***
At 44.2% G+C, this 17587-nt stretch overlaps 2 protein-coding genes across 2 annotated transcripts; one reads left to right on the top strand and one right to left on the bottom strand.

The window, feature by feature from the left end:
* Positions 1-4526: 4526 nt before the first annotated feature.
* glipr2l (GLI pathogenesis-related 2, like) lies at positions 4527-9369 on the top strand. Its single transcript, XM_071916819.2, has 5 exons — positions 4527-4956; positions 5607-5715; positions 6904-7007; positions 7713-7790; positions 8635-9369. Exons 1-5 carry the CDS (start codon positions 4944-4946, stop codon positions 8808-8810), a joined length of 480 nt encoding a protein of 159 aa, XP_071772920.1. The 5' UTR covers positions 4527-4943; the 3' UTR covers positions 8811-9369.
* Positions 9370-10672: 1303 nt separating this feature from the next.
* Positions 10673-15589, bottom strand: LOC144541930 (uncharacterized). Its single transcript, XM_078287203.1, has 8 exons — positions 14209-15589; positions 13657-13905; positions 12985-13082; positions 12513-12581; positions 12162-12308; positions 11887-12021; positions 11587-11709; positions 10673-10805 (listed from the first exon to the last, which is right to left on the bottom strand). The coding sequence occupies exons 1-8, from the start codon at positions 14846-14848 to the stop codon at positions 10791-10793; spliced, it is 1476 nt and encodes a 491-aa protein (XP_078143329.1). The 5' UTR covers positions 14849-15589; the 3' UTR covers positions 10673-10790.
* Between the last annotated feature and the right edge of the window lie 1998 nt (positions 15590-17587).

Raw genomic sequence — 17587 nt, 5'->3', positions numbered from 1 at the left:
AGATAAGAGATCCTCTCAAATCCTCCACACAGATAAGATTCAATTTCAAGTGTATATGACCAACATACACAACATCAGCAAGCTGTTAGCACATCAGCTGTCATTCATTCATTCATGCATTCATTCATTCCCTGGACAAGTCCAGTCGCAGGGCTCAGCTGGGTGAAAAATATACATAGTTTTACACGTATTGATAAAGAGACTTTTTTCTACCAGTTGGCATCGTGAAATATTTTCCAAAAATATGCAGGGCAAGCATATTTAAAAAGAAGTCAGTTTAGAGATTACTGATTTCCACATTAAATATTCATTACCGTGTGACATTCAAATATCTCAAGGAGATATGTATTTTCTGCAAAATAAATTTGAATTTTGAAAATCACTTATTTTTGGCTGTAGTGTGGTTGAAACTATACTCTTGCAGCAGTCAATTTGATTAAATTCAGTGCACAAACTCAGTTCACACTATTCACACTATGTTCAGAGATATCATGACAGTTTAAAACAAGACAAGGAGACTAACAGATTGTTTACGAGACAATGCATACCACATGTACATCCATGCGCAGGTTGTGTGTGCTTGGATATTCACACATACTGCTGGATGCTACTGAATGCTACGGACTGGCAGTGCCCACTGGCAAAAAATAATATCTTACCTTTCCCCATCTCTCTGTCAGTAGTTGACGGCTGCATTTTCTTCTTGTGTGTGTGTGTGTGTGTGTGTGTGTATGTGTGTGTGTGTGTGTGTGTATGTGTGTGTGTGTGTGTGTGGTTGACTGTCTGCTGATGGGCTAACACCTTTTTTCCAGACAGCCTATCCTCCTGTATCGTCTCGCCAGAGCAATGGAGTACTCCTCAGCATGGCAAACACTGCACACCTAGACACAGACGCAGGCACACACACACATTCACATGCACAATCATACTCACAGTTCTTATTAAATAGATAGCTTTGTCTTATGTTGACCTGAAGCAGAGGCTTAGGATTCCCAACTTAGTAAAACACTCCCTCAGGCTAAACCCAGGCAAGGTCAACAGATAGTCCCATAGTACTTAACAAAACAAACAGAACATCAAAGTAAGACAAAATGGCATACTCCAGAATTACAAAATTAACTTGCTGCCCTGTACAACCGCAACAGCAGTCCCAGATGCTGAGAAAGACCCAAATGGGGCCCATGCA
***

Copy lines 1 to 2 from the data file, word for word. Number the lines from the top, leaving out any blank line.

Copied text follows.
At 44.2% G+C, this 17587-nt stretch overlaps 2 protein-coding genes across 2 annotated transcripts; one reads left to right on the top strand and one right to left on the bottom strand.

The window, feature by feature from the left end: